The question arises, how does the crafts sector engage in a meaningful dialogue with the government? This is when empirical data, statistics and information serve as important lobbying tools as evidence makes the case. Unfortunately, as many craft practices are informal (for example, being a supplementary family income-generation activity) there exists limited data. Even at a national level, many statistics institutions lack detailed information on the crafts sector. Therefore, it is imperative that credible and concise information, data and statistics be gathered and analysed to support craft sectors’ dialogue with the government.

  • Sustainability of the Local Ecology of Crafts

Much like the biosphere and the natural ecology of a place, the sustainability of the system is important to ensure the continuation and longevity. In crafts, the sustainability of craft practice lies in the next generation. They are the future of the crafts sector and the local ecosystem. As social, economic, cultural, technological and political contexts change, so attitudes and values evolve.  The craft sector must ensure that its practice and expressions also evolve, in order for it to be relevant and in line with young people’s aspirations.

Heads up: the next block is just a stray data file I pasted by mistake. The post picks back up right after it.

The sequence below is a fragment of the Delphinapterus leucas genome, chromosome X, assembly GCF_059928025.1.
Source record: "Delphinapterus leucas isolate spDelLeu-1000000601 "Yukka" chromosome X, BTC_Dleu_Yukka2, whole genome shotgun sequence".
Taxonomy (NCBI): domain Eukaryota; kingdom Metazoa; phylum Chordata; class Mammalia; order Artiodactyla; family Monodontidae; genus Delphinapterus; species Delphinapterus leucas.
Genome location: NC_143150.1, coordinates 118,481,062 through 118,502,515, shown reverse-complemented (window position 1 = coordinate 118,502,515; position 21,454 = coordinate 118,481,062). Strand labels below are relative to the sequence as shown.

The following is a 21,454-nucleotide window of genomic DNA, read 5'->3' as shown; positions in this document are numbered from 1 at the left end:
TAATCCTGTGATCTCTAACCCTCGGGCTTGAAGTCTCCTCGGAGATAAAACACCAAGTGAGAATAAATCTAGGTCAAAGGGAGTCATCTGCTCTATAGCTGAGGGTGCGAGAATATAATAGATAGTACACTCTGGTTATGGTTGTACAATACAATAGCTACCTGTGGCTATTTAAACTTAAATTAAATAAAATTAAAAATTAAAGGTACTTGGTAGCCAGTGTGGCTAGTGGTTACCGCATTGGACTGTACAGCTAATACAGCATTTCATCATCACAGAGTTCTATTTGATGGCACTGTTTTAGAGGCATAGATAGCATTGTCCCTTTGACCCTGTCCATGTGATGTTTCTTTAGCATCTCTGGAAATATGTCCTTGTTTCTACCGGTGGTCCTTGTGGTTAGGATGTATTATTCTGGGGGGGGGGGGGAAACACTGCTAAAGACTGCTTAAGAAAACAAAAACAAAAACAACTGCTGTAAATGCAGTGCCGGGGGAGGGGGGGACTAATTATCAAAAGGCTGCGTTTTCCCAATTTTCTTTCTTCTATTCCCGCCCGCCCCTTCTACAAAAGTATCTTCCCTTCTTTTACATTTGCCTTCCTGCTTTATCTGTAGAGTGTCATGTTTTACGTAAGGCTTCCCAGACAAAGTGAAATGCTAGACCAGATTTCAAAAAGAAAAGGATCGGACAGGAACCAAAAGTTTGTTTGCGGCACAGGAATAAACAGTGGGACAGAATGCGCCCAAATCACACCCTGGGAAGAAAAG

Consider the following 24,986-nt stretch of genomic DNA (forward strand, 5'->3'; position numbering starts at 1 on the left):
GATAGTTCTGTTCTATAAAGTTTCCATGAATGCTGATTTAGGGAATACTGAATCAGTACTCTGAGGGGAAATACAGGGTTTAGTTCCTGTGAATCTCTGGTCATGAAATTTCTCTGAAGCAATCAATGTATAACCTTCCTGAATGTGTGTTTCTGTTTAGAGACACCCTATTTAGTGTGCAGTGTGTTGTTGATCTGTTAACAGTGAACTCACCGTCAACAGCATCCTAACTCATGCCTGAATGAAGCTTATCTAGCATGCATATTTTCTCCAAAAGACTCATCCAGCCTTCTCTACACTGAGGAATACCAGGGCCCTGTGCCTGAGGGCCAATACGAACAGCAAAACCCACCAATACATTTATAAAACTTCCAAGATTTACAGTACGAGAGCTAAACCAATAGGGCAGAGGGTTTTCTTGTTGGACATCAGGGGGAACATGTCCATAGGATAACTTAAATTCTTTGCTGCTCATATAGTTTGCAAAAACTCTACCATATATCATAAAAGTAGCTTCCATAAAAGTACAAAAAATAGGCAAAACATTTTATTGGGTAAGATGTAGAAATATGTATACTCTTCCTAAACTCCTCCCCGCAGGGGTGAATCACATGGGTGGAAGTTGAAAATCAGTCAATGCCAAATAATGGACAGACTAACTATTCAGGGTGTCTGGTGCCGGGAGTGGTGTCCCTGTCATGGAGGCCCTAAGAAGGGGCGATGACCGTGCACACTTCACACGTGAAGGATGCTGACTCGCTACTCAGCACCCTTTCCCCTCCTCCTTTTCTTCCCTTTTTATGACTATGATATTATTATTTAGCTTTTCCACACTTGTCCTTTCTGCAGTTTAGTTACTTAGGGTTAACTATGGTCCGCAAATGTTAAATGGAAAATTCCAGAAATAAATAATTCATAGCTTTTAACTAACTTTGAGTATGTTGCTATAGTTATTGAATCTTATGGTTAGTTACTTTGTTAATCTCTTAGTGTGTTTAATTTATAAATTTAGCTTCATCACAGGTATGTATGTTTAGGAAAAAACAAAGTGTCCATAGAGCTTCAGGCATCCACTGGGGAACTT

The crafts sector needs to re-invent itself, to explore what is ‘cool’ so that future generations are interested and engaged with craft practices. For example, while the older generation of craft makers have been concerned with the economic value of craft (so as to put food on the table), young people, being more affluent today, may not necessarily see it in the same way. Rather, with social media, crafts could also be seen as a means of self-expression, individualism and well-being.

As one of the pillars of crafts is technical mastery, it is essential for craft skills to be transmitted from one generation to the next. Thus, mentoring a future generation in craft skills is an important factor in the sustainability of the local ecology of crafts.

  • Local versus Global

One of the foremost challenges in exploring the local ecology of crafts is finding the balance between being local whilst maintaining a global outlook without being protectionist. Although catchphrases such as ‘open to global but focusing on local’ is well expounded, there are no objective markers to identify boundaries between being local and global.

  • Technology within the Local Ecology of Crafts

As technology is now present in every aspect of contemporary living, it is also important to discuss the impact of technology on the local ecology of crafts. In many ways, technology has impacted positively on the local ecology of crafts. For example, social media has enabled the promotion of crafts products while connecting with other makers and buyers to build a more resilient system.